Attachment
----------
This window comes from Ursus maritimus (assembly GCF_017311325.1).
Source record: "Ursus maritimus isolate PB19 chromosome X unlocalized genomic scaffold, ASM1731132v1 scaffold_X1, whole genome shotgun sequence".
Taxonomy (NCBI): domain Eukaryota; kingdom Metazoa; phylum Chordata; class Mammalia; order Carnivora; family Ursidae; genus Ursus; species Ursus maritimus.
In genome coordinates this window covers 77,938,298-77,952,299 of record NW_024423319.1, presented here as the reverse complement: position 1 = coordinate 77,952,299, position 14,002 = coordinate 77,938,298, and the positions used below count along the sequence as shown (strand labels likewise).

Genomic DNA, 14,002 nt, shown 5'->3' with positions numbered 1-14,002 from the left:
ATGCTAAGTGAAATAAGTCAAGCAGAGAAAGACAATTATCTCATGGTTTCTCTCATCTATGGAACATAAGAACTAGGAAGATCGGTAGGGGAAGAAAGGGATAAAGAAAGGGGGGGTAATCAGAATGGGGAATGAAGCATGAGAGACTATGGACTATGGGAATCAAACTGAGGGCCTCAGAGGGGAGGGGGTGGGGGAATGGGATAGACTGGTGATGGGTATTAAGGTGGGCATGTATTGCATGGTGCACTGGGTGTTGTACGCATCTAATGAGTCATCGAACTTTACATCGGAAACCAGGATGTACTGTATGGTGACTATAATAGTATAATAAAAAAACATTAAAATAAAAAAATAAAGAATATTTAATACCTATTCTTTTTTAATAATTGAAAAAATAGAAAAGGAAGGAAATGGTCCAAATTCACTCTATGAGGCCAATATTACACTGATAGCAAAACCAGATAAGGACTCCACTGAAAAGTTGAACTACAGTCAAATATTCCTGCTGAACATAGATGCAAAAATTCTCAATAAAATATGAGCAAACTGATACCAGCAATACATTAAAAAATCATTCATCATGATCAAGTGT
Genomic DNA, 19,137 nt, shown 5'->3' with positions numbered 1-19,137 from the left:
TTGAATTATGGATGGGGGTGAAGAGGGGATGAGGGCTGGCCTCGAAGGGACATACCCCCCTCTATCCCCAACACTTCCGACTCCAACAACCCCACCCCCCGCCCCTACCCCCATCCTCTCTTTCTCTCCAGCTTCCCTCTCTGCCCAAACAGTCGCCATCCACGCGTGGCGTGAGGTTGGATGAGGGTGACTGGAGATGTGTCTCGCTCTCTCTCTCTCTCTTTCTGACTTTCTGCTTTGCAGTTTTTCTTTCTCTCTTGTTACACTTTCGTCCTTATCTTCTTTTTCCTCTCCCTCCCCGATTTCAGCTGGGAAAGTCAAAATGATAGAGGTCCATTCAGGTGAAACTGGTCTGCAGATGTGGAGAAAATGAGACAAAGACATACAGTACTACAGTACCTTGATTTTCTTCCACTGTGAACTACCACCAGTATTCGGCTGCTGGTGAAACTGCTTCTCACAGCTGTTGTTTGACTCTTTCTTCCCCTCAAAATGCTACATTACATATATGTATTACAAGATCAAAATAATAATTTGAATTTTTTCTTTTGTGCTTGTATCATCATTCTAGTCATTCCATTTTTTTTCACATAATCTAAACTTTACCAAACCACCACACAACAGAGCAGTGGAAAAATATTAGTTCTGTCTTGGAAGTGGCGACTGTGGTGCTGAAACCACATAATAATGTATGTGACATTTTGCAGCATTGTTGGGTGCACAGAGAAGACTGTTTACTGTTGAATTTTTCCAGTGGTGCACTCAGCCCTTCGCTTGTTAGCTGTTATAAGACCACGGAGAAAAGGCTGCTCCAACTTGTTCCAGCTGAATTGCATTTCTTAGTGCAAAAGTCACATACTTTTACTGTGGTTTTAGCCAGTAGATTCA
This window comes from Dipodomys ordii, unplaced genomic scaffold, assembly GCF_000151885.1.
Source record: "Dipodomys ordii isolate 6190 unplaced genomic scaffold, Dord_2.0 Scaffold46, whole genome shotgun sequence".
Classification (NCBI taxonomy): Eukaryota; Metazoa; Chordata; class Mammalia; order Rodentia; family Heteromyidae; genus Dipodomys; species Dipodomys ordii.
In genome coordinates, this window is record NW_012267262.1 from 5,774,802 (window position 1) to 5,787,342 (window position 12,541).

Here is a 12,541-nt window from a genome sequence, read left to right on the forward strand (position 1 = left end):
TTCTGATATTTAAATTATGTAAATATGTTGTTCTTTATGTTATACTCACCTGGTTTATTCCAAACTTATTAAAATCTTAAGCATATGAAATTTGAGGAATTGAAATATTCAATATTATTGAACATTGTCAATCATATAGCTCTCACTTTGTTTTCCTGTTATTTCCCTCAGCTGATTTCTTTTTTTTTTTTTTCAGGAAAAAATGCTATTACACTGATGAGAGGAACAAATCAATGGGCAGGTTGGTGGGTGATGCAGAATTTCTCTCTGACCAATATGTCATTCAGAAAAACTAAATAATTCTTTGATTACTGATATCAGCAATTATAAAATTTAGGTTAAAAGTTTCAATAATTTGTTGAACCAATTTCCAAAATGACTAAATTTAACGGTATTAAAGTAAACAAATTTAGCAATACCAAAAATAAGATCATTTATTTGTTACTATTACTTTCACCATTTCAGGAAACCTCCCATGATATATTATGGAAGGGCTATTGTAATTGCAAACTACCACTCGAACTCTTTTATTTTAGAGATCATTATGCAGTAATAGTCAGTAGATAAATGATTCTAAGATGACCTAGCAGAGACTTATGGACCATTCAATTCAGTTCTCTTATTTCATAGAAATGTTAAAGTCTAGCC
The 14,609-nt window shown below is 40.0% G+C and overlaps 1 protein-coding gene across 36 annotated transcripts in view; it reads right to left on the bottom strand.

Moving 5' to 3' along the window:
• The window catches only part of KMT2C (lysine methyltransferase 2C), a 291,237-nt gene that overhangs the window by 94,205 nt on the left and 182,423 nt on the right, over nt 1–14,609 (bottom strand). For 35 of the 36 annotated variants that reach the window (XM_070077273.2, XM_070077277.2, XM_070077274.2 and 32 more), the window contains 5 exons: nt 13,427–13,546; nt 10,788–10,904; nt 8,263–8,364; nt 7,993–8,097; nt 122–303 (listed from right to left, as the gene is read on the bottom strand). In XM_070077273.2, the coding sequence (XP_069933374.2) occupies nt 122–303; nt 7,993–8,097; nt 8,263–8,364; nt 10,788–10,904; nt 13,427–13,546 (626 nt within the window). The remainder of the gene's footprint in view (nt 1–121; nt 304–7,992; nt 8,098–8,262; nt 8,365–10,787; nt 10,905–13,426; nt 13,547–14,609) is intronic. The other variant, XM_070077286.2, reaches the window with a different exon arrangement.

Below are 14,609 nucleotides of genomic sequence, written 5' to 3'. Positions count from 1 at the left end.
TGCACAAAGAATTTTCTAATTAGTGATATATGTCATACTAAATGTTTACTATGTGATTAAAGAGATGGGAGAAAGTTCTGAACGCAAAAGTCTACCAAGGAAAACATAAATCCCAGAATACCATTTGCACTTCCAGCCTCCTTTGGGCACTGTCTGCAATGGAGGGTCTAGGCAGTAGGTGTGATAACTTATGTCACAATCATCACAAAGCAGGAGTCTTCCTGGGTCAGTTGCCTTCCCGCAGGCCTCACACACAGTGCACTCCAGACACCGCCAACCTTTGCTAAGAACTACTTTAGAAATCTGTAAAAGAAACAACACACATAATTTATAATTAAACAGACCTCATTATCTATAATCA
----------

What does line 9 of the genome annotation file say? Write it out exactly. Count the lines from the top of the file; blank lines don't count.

This window comes from Dipodomys ordii, unplaced genomic scaffold, assembly GCF_000151885.1.